I opened the tiny window, letting winter air into the cramped space.
The smell arrived moments after I heard the bell go, and for the first half hour I sat typing with one hand and pinching my nostrils together with the other, all the while shivering in the frigid air.
I waited another half an hour before I typed an instant message: Is she still here?
The response came back almost immediately. Still in reception! No idea where Malcolm is.
I glanced at the time on my phone. It was just past midday. In Malcolm’s world, that meant pub time, and again he’d left his son behind so he didn’t have to tone down his booze-fuelled behaviour in front of the youngster. He’d better remember to bring the boy back a sandwich this time. I liked Ben, but I wasn’t responsible for feeding him.
I reached for my mobile and rang Malcolm’s number. No one answered. I tapped out a text message: Pat Stull here for your appt; and got a message back immediately: Bugger, forgot about that.
A minute later a mobile beeped in reception, and I heard a female voice, then the sound of footsteps. The stink grew stronger. A figure tapped at the clouded glass door to my office.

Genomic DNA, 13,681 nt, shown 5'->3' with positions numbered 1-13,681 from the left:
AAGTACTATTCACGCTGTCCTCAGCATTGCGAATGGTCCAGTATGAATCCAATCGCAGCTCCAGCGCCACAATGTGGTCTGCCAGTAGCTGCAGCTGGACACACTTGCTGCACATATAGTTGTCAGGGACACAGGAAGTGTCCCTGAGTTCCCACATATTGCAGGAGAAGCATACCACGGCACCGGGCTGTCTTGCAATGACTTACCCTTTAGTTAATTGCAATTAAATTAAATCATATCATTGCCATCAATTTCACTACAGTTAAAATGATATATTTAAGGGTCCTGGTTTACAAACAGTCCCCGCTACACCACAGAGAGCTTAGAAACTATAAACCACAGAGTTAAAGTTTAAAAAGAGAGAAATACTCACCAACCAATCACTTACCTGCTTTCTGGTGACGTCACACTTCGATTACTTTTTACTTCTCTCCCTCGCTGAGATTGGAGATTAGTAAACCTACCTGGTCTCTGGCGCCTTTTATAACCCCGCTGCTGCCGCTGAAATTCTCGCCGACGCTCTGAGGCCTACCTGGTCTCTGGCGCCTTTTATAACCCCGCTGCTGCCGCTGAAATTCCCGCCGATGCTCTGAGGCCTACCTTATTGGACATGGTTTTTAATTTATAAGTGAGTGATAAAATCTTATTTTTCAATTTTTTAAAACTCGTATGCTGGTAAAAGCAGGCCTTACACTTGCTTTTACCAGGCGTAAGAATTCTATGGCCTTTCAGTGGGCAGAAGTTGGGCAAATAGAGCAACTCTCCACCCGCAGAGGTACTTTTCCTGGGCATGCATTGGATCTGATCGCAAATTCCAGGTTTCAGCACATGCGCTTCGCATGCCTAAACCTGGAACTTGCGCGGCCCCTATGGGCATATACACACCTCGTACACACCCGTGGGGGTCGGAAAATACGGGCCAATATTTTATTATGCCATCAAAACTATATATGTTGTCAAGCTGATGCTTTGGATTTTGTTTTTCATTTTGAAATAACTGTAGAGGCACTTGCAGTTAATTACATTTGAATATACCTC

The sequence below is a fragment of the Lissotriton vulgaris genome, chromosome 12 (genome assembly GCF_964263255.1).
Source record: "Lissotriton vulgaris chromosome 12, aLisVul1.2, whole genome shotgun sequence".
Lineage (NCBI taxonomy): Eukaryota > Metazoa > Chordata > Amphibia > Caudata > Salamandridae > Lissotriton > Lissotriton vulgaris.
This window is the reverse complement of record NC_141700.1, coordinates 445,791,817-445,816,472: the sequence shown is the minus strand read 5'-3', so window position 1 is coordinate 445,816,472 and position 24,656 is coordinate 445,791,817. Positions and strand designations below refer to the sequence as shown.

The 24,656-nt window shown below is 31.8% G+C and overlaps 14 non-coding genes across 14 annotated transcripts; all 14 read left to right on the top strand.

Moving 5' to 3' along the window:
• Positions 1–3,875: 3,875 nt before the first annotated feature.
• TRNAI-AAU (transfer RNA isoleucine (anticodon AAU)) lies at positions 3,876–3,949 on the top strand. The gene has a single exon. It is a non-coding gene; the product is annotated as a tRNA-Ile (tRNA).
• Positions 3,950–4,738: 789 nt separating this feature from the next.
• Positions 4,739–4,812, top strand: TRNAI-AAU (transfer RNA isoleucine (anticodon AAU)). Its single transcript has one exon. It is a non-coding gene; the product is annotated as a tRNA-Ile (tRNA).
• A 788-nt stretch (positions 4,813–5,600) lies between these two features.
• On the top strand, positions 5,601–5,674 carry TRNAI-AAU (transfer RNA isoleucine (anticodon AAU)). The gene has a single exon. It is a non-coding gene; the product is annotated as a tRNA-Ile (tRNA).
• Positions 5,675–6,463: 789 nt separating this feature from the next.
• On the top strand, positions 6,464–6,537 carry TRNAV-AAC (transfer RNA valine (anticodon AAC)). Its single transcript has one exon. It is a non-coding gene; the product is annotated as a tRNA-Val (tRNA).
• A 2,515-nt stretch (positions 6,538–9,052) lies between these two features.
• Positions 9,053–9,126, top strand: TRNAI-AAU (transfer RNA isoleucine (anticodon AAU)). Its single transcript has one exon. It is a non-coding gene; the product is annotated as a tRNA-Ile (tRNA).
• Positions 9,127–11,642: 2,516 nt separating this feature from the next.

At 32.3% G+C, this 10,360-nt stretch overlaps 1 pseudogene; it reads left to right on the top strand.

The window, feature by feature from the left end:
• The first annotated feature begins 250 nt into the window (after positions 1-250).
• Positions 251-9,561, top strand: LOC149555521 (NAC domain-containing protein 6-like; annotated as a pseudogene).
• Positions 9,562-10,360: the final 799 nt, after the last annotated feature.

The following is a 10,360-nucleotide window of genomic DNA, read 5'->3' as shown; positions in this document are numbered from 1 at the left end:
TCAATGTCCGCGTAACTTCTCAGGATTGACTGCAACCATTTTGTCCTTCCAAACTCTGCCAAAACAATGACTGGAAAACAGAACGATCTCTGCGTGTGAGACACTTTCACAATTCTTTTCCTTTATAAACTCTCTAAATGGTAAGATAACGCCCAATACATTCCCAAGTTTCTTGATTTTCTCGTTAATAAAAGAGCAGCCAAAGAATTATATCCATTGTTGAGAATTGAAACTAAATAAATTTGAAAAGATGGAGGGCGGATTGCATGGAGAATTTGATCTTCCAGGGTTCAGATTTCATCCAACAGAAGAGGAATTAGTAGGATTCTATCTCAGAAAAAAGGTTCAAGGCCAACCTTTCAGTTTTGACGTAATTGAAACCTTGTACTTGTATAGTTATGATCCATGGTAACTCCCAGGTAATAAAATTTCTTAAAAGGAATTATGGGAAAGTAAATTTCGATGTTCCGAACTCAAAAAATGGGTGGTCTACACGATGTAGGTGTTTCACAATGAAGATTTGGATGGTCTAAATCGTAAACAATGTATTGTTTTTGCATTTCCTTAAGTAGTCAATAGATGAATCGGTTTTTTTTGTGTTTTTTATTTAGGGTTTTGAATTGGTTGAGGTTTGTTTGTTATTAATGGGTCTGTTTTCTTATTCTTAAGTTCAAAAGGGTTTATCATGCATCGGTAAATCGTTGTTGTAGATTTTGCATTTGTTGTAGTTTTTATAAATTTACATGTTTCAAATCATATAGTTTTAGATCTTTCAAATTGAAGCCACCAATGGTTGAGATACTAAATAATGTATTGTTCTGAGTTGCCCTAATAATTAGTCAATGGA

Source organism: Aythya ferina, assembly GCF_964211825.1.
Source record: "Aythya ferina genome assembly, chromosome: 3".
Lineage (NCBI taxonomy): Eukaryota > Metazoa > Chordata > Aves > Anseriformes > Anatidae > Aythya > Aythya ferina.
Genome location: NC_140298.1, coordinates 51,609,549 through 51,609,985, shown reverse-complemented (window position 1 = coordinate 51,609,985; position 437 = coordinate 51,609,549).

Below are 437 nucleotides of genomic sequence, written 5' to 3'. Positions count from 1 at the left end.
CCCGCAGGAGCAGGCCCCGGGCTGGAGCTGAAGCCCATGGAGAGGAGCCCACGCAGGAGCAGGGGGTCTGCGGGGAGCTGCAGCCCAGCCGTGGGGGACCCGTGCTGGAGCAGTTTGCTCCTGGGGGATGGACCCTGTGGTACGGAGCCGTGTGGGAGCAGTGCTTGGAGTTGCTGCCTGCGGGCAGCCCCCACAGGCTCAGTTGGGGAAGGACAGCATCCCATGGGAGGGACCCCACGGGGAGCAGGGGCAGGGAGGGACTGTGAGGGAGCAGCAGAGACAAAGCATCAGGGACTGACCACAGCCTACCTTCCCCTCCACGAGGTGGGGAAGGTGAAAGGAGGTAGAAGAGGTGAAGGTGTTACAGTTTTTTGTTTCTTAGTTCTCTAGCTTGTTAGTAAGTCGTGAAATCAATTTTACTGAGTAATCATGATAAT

I kicked the newspaper out of the way and opened the door.
‘Ms Brisk? Malcolm said he won’t be able to make our appointment but that you should be able to help.’
Did he? I smiled politely. ‘Come in.’
I held the office door open and waved her through, resisting the urge to hold my nose as she passed. I knew her work took her into the Detention Centre most days, but didn’t the woman shower? Perhaps it was protective camouflage so no one would notice when she did finally turn.
The necroambulist rights campaigner was in her sixties, old enough to have an ‘Infected’ tattoo on her forehead and stubborn enough to have kept it. She wore no makeup and had a face lined enough that she must have been either a smoker or a sun bunny. She wore her long white hair tied into a ponytail at the nape of her neck.
Patricia’s form of the virus was the most common—a dormant version passed on in utero from her mother that would activate when she died. I felt sorry for her. It couldn’t be easy being a carrier, knowing she would zombify one day whether she liked it or not.
She slumped into the chair in front of my desk and immediately began digging in her handbag.
‘What can I do for you, Ms Stull?’
‘Oh, call me Pat. You’re Vivian, I think? We haven’t met, although I’ve seen you here before.’